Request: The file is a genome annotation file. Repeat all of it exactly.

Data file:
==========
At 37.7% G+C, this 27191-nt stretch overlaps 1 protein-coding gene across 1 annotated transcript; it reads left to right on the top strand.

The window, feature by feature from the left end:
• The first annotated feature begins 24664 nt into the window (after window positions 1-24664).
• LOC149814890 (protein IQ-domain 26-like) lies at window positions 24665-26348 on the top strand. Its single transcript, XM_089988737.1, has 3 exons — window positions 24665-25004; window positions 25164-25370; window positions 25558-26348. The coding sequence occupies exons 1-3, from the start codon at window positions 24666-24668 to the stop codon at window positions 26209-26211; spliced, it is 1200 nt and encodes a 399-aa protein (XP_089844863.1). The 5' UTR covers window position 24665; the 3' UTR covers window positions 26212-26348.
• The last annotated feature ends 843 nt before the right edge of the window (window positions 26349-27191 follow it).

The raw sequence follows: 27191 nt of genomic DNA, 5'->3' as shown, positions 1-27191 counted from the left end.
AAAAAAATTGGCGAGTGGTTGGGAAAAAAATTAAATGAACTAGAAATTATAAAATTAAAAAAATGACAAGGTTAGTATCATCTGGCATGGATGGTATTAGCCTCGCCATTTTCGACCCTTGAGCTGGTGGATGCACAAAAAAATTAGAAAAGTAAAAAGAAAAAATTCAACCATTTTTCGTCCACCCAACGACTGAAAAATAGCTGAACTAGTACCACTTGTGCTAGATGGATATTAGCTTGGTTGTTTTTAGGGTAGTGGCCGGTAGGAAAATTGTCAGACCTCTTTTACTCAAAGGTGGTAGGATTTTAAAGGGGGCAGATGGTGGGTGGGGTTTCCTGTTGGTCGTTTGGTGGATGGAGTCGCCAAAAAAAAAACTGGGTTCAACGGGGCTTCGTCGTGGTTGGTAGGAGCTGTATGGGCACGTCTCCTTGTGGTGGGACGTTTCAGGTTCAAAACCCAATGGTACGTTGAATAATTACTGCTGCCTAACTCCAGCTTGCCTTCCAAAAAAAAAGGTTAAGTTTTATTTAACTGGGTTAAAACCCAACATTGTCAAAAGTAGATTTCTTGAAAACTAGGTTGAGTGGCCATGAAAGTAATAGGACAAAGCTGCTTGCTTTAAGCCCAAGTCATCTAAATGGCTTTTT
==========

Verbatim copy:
At 37.7% G+C, this 27191-nt stretch overlaps 1 protein-coding gene across 1 annotated transcript; it reads left to right on the top strand.

The window, feature by feature from the left end:
• The first annotated feature begins 24664 nt into the window (after window positions 1-24664).
• LOC149814890 (protein IQ-domain 26-like) lies at window positions 24665-26348 on the top strand. Its single transcript, XM_089988737.1, has 3 exons — window positions 24665-25004; window positions 25164-25370; window positions 25558-26348. The coding sequence occupies exons 1-3, from the start codon at window positions 24666-24668 to the stop codon at window positions 26209-26211; spliced, it is 1200 nt and encodes a 399-aa protein (XP_089844863.1). The 5' UTR covers window position 24665; the 3' UTR covers window positions 26212-26348.
• The last annotated feature ends 843 nt before the right edge of the window (window positions 26349-27191 follow it).

The raw sequence follows: 27191 nt of genomic DNA, 5'->3' as shown, positions 1-27191 counted from the left end.
AAAAAAATTGGCGAGTGGTTGGGAAAAAAATTAAATGAACTAGAAATTATAAAATTAAAAAAATGACAAGGTTAGTATCATCTGGCATGGATGGTATTAGCCTCGCCATTTTCGACCCTTGAGCTGGTGGATGCACAAAAAAATTAGAAAAGTAAAAAGAAAAAATTCAACCATTTTTCGTCCACCCAACGACTGAAAAATAGCTGAACTAGTACCACTTGTGCTAGATGGATATTAGCTTGGTTGTTTTTAGGGTAGTGGCCGGTAGGAAAATTGTCAGACCTCTTTTACTCAAAGGTGGTAGGATTTTAAAGGGGGCAGATGGTGGGTGGGGTTTCCTGTTGGTCGTTTGGTGGATGGAGTCGCCAAAAAAAAAACTGGGTTCAACGGGGCTTCGTCGTGGTTGGTAGGAGCTGTATGGGCACGTCTCCTTGTGGTGGGACGTTTCAGGTTCAAAACCCAATGGTACGTTGAATAATTACTGCTGCCTAACTCCAGCTTGCCTTCCAAAAAAAAAGGTTAAGTTTTATTTAACTGGGTTAAAACCCAACATTGTCAAAAGTAGATTTCTTGAAAACTAGGTTGAGTGGCCATGAAAGTAATAGGACAAAGCTGCTTGCTTTAAGCCCAAGTCATCTAAATGGCTTTTT